Schaeffler House a peek at early 1900s
The 1909 home of a successful immigrant family in Hillsboro can be toured in its unchanged state.
Schaeffler House is a Queen Ann-style home built by successful German immigrants William and Ida Schaeffler, who owned a popular mercantile store. It was a larger-than-average home for its time. A St. Louis architect designed the house.
After the couple’s deaths, their son, Robert Schaeffler, continued to live there. He neither married nor changed the house. After he died, remaining family members donated the house to the city of Hillsboro in the early 1980s.
“The inside is beautiful maple wood and wallpaper,” Hillsboro museum coordinator Steve Fast said. “Mrs. Schaeffler hired the best people to come design the interior. There are a couple of hand-carved valances over windows.”
Fast said Robert Schaeffler’s furnishings remain in the house, and most of them were original.
The kitchen has original penny tile and most of the wallpaper remains.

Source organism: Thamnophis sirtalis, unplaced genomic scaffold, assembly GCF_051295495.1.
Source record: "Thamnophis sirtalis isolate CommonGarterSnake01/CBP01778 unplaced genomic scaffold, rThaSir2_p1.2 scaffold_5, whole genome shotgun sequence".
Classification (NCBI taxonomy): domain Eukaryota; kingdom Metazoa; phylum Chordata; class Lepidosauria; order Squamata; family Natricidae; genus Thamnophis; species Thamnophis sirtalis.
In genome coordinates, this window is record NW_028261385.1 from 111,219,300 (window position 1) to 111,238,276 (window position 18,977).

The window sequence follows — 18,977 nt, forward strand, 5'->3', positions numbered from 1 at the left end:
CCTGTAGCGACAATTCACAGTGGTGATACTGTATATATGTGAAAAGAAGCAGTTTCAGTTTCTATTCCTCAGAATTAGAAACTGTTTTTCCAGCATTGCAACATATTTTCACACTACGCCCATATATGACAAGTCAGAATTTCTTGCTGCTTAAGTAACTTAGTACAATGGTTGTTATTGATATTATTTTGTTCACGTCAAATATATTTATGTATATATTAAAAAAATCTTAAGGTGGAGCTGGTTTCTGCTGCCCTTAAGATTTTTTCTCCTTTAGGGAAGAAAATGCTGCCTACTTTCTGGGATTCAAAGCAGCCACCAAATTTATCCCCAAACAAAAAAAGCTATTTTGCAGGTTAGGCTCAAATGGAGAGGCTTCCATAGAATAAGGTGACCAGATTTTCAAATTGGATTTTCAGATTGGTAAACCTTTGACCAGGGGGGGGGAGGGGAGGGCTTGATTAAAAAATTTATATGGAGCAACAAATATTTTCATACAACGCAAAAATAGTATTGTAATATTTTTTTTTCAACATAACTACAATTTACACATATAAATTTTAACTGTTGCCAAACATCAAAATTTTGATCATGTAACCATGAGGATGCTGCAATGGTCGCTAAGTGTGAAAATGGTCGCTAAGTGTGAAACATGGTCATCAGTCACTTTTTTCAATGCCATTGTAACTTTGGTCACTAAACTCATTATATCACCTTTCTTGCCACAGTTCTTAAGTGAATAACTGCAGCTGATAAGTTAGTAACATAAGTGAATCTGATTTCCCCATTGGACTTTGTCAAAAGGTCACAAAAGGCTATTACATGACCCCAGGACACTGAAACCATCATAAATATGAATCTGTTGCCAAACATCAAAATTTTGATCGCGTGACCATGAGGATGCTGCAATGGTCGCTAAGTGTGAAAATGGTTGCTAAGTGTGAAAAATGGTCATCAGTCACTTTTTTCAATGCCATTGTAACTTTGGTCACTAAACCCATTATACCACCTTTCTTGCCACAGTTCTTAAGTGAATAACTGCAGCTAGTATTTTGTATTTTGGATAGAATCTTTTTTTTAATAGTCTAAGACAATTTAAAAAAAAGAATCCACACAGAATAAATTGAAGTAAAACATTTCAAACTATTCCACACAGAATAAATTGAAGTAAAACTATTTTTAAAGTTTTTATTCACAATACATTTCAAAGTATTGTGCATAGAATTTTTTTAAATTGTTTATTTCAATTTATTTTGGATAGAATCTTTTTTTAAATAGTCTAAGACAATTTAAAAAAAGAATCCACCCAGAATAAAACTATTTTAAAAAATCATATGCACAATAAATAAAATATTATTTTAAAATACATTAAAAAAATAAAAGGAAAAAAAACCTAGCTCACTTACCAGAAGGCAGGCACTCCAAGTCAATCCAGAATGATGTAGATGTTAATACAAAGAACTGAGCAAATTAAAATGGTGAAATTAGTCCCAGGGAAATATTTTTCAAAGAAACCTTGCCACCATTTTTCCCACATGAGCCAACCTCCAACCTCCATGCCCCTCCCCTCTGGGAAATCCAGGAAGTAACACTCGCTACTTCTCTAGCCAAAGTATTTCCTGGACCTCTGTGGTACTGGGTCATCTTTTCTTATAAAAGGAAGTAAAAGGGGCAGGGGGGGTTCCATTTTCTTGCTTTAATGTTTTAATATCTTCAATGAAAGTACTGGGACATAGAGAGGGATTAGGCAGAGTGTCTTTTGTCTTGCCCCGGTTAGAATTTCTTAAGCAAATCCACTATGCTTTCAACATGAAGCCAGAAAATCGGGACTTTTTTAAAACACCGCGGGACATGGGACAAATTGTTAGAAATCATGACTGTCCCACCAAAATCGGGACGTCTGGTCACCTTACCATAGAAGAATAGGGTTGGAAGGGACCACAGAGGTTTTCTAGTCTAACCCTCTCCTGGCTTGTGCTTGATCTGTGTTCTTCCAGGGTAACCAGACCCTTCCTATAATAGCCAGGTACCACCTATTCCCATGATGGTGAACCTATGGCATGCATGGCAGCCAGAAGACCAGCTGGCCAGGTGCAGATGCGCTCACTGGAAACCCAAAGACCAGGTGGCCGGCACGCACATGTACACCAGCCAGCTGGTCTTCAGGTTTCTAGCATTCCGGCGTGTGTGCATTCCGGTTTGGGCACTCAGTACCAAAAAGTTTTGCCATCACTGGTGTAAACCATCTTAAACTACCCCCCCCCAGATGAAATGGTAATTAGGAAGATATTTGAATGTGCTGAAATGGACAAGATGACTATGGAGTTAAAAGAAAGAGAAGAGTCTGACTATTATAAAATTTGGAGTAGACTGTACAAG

Some of the walls have lincrusta design. Lincrusta is a textured wall treatment made from a mixture of linseed oil and fine wood dust, Fast said.
He said people sometimes tour the house just to get ideas for their own homes.
Hillsboro Museum also features a pioneer adobe house, an 1880s pioneer school, and a replica of an 1876 Dutch windmill.
Museum hours are 9 a.m. to noon and 1 p.m. to 3 p.m. Tuesday and Thursday, and 9 a.m. to noon Saturday. To tour the house, go to the visitor’s center, 502 S. Memorial Drive. Tours can be arranged at other times by calling (620) 947-3775 for an appointment. Admission is $5 for adults and $3 for students.
Last modified Sept. 14, 2017